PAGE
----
Decoding the Enigma of Satoshi Nakamoto and the Birth of Bitcoin
J Thoendell stashed this in Cryptocurrency
Many concepts central to Bitcoin were developed in an online community known as the Cypherpunks, a loosely organized group of digital privacy activists. As part of their mission, they set out to create digital money that would be as anonymous as physical cash. Mr. Szabo was a member, and in 1993, he wrote a message to fellow Cypherpunks describing the diverse motivations of attendees at a group meeting that had just taken place. Some people, he wrote, “are libertarians who want government out of our lives, others are liberals fighting the N.S.A., others find it great fun to ding people in power with cool hacks.”
Mr. Szabo had a libertarian mind-set. He was drawn to those ideas partly, he told me, because of his father, who fought the communists in Hungary in the 1950s before coming to the United States, where Mr. Szabo was born 51 years ago. Reared in Washington State, Mr. Szabo studied computer science at the University of Washington.
Several experiments in digital cash circulated on the Cypherpunk lists in the 1990s. Adam Back, a British researcher, created one called hashcashthat later became a central component of Bitcoin. Another, called b money, was designed by an intensely private computer engineer named Wei Dai.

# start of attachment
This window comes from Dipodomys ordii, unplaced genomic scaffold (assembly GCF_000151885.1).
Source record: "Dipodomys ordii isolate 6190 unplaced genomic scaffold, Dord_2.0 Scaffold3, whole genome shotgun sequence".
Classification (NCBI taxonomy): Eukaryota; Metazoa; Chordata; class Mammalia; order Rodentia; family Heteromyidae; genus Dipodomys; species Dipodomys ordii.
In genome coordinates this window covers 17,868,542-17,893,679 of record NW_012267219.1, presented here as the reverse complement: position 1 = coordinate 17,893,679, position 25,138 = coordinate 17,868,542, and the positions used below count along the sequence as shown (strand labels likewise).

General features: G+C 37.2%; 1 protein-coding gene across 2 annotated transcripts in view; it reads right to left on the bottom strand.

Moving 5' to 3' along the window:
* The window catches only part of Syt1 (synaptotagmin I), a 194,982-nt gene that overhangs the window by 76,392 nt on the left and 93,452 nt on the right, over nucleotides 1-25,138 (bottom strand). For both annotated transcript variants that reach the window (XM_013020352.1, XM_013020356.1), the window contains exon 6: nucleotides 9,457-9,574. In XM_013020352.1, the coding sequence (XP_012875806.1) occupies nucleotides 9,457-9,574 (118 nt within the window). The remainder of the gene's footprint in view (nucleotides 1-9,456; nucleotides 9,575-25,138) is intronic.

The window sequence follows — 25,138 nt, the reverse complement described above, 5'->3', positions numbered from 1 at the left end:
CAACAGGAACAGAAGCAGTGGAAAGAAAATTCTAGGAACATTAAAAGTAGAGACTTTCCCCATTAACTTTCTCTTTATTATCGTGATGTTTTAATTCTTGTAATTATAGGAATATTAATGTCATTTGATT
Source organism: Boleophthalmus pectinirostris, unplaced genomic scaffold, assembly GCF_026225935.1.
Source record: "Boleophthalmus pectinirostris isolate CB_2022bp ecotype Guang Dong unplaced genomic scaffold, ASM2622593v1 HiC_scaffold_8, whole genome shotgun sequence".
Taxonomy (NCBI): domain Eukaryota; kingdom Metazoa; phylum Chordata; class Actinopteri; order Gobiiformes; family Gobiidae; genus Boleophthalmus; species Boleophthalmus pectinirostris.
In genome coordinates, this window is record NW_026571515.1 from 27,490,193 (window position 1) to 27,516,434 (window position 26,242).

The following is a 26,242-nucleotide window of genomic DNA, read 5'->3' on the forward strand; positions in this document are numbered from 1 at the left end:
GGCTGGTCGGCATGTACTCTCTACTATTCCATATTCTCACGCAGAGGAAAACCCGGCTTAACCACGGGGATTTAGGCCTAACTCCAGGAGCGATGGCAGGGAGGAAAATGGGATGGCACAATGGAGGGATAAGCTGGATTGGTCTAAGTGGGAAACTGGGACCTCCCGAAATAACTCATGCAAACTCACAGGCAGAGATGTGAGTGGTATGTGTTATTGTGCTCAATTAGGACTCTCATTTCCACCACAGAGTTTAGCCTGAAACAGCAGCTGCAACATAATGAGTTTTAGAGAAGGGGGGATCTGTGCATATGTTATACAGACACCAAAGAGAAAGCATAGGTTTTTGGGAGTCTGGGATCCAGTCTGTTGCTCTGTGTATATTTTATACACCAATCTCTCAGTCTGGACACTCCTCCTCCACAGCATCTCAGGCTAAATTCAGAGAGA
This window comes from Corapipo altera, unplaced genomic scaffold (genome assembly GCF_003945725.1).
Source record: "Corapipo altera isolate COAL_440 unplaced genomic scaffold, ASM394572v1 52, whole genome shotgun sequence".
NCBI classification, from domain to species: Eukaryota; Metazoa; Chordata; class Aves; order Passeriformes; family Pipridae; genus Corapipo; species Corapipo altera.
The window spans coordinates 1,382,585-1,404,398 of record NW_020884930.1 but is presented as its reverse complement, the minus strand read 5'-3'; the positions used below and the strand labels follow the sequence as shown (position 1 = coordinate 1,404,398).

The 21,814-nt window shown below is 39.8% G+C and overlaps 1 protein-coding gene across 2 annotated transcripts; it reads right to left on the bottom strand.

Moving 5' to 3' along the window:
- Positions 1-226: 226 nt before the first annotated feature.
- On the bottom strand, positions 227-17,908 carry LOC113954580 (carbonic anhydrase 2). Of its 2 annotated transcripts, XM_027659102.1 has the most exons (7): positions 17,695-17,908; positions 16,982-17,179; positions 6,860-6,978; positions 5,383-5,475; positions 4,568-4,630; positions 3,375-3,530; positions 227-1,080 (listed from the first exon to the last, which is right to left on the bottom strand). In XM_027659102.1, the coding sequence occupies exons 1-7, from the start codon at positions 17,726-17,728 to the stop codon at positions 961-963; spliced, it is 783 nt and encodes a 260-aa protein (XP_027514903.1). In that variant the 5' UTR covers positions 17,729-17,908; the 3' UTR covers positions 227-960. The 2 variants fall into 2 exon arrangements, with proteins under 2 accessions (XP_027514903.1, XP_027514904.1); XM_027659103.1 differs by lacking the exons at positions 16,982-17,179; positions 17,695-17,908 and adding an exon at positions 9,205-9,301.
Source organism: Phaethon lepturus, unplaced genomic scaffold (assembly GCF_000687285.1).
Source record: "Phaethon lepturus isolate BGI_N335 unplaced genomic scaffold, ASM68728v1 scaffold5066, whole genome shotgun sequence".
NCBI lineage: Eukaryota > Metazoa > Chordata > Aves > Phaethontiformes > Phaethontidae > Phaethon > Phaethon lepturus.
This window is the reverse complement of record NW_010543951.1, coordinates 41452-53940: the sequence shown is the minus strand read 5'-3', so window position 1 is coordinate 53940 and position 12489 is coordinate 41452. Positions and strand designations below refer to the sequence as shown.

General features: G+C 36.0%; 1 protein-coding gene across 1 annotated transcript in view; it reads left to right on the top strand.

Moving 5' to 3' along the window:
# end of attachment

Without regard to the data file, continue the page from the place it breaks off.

When these experiments failed to take off, many Cypherpunks lost interest. But not Mr. Szabo. He worked for six months as a consultant for a company called DigiCash, he has written on his blog. In 1998, he sent the outline for his own version of digital money, which he called bit gold, to a small group that was still pursuing the project, including Mr. Dai and Hal Finney, a programmer based in Santa Barbara, Calif., who tried to create a working version of bit gold.
The concept behind bit gold was very similar to Bitcoin: It included a digital token that was scarce, like gold, and could be sent electronically without needing to pass through a central authority like a bank.
This history points to the important role that Mr. Szabo and several others played in developing the building blocks that went into Bitcoin. WhenSatoshi Nakamoto’s paper describing Bitcoin appeared in the fall of 2008, it cited Mr. Back’s hashcash. The first people Satoshi emailed privately were Mr. Back and Mr. Dai, both men have said. And Mr. Finney, who recently died, helped Satoshi improve the Bitcoin software in the fall of 2008, before it was publicly released, according to emails shared with me by Mr. Finney and his family.
It is, though, Mr. Szabo’s activity in 2008, as Bitcoin emerged into the world, that has generated much of the suspicion about his role in the project. That spring, before anyone had ever heard of Satoshi Nakamoto or Bitcoin, Mr. Szabo revived his bit gold idea on his personal blog, and in an online conversation about creating a live version of the virtual currency, he asked his readers: “Anybody want to help me code one up?”
After Bitcoin appeared, Mr. Szabo reposted the item on his blog in a way that changed the date at the top and made it appear as though it was written after Bitcoin’s release, archived versions of the website show.